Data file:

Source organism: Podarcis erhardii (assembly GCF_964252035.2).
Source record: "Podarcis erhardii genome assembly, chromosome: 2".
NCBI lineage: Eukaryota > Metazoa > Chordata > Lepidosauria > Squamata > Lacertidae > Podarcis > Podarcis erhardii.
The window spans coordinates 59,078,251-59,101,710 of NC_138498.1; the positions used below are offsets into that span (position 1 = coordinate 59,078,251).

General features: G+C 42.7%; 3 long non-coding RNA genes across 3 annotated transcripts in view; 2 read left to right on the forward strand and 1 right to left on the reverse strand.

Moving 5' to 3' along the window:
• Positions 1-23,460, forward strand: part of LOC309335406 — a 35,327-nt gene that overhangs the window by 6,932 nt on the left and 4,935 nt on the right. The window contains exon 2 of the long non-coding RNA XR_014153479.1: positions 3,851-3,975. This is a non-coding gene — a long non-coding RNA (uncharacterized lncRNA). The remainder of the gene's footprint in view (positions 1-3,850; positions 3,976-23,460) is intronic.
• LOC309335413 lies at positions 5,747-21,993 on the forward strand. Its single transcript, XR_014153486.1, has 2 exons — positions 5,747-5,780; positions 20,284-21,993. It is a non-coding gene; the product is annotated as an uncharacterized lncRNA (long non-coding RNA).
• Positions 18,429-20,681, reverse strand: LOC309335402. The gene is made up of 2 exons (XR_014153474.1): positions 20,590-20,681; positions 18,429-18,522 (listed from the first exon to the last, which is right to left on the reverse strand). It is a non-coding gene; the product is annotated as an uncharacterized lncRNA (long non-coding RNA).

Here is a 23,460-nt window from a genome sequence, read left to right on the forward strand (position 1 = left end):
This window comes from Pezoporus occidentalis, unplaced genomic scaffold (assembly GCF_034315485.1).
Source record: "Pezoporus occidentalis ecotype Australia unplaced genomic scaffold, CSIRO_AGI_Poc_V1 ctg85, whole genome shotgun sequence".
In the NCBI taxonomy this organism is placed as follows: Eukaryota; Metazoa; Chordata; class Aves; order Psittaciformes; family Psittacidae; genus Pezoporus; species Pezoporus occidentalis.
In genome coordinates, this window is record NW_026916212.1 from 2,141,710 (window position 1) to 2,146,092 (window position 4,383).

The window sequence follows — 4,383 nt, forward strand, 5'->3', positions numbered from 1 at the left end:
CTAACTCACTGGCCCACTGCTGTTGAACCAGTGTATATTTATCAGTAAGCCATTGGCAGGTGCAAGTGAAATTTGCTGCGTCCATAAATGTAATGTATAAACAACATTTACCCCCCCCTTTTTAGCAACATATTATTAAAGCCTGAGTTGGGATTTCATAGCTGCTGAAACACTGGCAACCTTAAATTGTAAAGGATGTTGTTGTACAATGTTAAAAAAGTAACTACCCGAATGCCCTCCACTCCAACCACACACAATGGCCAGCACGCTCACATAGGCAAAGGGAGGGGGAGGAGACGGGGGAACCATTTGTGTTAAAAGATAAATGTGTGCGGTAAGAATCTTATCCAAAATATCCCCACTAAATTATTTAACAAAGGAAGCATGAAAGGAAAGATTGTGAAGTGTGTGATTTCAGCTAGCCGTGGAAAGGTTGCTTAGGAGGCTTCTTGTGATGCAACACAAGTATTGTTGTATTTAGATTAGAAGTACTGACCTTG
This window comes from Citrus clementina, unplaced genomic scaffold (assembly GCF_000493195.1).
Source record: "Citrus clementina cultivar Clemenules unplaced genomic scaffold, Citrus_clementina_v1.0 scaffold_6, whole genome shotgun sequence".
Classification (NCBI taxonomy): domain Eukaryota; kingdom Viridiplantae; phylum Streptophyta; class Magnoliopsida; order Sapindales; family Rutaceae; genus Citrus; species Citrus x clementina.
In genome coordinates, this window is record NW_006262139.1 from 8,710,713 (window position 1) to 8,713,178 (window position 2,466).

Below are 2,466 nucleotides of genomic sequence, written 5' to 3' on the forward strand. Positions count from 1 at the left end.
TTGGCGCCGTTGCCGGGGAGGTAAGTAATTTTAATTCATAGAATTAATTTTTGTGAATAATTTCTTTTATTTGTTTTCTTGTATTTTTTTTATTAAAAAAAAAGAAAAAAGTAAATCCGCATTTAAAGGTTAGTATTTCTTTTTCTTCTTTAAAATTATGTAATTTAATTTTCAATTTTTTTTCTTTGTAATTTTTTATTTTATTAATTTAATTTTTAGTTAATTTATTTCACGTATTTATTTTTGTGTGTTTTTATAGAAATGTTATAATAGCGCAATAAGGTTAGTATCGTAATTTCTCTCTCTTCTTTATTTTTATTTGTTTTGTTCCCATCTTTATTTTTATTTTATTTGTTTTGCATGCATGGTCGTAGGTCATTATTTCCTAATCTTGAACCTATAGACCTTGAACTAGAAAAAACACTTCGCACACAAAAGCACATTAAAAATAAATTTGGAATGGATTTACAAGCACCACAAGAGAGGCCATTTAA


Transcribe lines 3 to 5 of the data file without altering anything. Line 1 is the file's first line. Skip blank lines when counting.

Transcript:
NCBI lineage: Eukaryota > Metazoa > Chordata > Lepidosauria > Squamata > Lacertidae > Podarcis > Podarcis erhardii.
The window spans coordinates 59,078,251-59,101,710 of NC_138498.1; the positions used below are offsets into that span (position 1 = coordinate 59,078,251).

General features: G+C 42.7%; 3 long non-coding RNA genes across 3 annotated transcripts in view; 2 read left to right on the forward strand and 1 right to left on the reverse strand.